Thu Mar 02, 04:26:00 PM  
Blogger Dark Daughta said...

Nowhere did I suggest cancelling Carnival. This is about discussing, no? I was trying to say that I understand the complexity of what g bitch is talking about and bringing my own very well situated and claimed angle. What a strange way to engage, by putting words in my mouth. I left my last comment thinking how amazing it would be to actually talk about things like the purpose of carnival, to bolster the spirits in order to resist rather than in order to avoid resistance. I'm not sure how it ended up being that I'm instigating a totalitarian regime designed to end carnival. (giggle) Anonymous, your venom and logic sounds awfully familiar, have we met and perhaps duelled in blogland, before? :)

Thu Mar 02, 07:22:00 PM  
Blogger G Bitch said...

Yes, relief. You cannot resist, rebuild or even face the next day oppressed without relief, preferably in the community, not individual but a group thing (like...?). I think part of anonymous' "venom" is the local (and national) conflict over having Carnival/Mardi Gras at all. Wounded locals (and some agenda-bound folks who really didn't understand the celebrate-to-keep-on-keepin'-on aspect) focused their anger and hurt over the destruction and neglect on Mardi Gras with the implication that white people couldn't wait to "party[...] on the charred remains" of black people, ignoring/forgetting/needing to deny that Katrina struck indiscriminately, that no levees were bombed or neighborhoods intentionally destroyed, that white people are being ignored, too, that the businesses still closed are owned by blacks, whites, Latinos, Vietnamese-Americans, East Indians, West Indians, you name it. The whole region got screwed by the Army Corps of Engineers and the Bush-Rove White House.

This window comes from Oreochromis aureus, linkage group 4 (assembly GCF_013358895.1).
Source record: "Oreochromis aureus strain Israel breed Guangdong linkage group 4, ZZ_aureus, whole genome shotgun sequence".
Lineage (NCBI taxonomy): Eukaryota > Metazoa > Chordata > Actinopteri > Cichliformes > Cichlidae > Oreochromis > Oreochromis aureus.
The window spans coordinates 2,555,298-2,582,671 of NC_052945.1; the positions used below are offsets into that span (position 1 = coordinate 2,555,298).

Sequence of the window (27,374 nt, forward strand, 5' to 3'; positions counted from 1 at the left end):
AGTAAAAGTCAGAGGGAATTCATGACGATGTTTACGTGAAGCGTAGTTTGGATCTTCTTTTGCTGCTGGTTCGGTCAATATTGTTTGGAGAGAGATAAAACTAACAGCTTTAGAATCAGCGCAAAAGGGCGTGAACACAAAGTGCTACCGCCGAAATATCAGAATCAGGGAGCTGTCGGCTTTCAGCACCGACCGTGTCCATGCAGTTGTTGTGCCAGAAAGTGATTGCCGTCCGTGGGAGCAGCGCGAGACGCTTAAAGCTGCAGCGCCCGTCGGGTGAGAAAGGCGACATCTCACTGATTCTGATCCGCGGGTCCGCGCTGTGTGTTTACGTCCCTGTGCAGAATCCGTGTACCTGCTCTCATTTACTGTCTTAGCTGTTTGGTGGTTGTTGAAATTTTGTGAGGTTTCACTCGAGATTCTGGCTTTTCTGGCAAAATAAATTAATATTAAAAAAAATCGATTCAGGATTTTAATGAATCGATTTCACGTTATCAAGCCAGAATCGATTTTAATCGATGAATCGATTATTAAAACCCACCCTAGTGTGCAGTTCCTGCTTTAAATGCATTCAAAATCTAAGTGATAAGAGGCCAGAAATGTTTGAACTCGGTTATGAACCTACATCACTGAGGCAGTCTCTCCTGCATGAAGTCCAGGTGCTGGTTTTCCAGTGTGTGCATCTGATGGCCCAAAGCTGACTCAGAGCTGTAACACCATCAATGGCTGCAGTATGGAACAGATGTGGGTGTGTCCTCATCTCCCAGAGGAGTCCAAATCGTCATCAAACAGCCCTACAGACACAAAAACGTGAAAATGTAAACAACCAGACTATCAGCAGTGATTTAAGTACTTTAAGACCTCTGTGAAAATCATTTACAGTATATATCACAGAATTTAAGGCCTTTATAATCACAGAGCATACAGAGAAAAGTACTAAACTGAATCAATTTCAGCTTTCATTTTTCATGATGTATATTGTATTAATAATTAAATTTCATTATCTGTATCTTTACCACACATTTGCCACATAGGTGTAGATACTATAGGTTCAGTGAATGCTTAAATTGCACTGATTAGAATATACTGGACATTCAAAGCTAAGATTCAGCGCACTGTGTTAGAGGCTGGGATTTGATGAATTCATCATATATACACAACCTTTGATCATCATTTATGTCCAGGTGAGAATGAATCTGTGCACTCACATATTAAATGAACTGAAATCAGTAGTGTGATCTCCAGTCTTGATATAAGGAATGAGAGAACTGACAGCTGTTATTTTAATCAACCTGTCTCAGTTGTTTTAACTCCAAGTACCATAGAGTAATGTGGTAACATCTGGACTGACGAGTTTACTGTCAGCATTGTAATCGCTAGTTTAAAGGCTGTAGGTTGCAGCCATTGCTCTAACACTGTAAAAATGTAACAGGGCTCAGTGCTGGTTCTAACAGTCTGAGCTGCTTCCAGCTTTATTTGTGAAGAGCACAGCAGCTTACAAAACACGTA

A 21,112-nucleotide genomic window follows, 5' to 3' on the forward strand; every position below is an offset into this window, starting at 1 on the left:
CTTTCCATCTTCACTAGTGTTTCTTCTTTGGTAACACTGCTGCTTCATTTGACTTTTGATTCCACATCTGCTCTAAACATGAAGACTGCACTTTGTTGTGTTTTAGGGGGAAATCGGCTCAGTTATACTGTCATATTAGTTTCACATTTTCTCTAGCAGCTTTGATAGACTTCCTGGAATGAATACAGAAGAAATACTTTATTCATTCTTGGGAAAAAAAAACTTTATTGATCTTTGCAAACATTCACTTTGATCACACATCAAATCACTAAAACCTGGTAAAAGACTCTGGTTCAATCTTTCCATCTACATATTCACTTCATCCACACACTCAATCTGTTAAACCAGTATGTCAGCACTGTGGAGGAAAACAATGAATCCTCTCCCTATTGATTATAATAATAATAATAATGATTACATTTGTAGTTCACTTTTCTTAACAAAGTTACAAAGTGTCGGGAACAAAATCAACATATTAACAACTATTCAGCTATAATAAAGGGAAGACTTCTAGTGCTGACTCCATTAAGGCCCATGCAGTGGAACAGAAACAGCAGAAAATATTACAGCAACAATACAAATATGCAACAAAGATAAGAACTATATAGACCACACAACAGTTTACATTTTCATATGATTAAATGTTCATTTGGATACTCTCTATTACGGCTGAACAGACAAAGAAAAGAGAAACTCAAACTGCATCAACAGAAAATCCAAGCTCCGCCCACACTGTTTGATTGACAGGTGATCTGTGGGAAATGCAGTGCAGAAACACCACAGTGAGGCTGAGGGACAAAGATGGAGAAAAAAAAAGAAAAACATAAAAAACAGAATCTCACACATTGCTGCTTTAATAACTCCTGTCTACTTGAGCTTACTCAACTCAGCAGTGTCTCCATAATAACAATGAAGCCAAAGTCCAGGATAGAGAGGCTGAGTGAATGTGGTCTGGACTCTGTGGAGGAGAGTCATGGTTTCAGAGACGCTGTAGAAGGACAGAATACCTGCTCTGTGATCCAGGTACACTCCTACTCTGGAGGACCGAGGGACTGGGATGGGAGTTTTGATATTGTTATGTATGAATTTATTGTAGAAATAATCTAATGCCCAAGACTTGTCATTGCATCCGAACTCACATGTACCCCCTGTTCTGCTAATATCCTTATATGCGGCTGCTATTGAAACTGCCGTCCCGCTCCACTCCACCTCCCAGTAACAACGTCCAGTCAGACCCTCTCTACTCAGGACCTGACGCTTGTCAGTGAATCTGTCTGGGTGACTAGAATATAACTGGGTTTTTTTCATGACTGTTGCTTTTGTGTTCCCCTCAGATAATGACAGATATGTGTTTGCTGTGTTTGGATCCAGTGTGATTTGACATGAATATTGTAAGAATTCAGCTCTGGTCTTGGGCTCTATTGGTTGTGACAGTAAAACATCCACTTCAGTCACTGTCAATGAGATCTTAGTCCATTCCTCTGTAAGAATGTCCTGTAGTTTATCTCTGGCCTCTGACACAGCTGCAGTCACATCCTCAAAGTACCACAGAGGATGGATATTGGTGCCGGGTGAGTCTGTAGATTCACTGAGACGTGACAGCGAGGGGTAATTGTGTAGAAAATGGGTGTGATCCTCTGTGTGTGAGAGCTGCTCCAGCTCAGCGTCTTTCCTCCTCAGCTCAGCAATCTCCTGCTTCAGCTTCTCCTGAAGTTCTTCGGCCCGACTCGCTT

Hey, i'm liking the lack of civil discourse here!

Thu Mar 02, 07:49:00 PM  
Anonymous Anonymous said...

dark daughta--I agree you didn't call for the cancellation of Carnival. I was only trying to follow your line of reasoning. My real question is: What would have been the right thing to do? Cancel it this year? What would that have really accomplished? And, then, why not 2 years? Or more? Do you hear what I'm saying?

I truly am sorry you took offense. I was clowning around more than anything, maybe being a little sarcastic (as g bitch noted, here in New Orleans we've been having this discussion quite a bit), but I certainly didn't think I was being venomous.

Thu Mar 02, 08:02:00 PM  
Anonymous Anonymous said...

The Times-Picayune actually had a decent article the other day on this very subject (it can be found @ http://www.nola.com):


"After 9/11, nobody expected this nation to skip the Fourth of July; indeed, a great many Americans thought that holiday was more important than ever. Likewise, not even Katrina can keep residents of greater New Orleans from honoring the traditions that define this community. The president of one krewe in flood-ravaged St. Bernard Parish put the matter succinctly: "We've had so many bad days," he said. "The people of St. Bernard desperately needed something like this.

"Of course, lots of people elsewhere in the country fail to understand what our Mardi Gras is about. They think it's tacky, sleazy, wasteful. They've heard of "Girls Gone Wild," but they don't know that friends and families gather together along parade routes. This year, parades are an ideal forum for neighbors to reassure each other that they're sticking around.

"Even as the floats roll, no one should think that we in Southeast Louisiana have forgotten our predicament. No one here needs to be reminded of the death and destruction that Katrina visited upon us. If you boated from or to your home, you know. If you left town on foot, along train tracks surrounded on either side with deep, murky water, you know. If you waited on the river levee in St. Bernard Parish. If you slept on the floor of the Superdome or a cot in the Astrodome, you know."

Thu Mar 02, 09:12:00 PM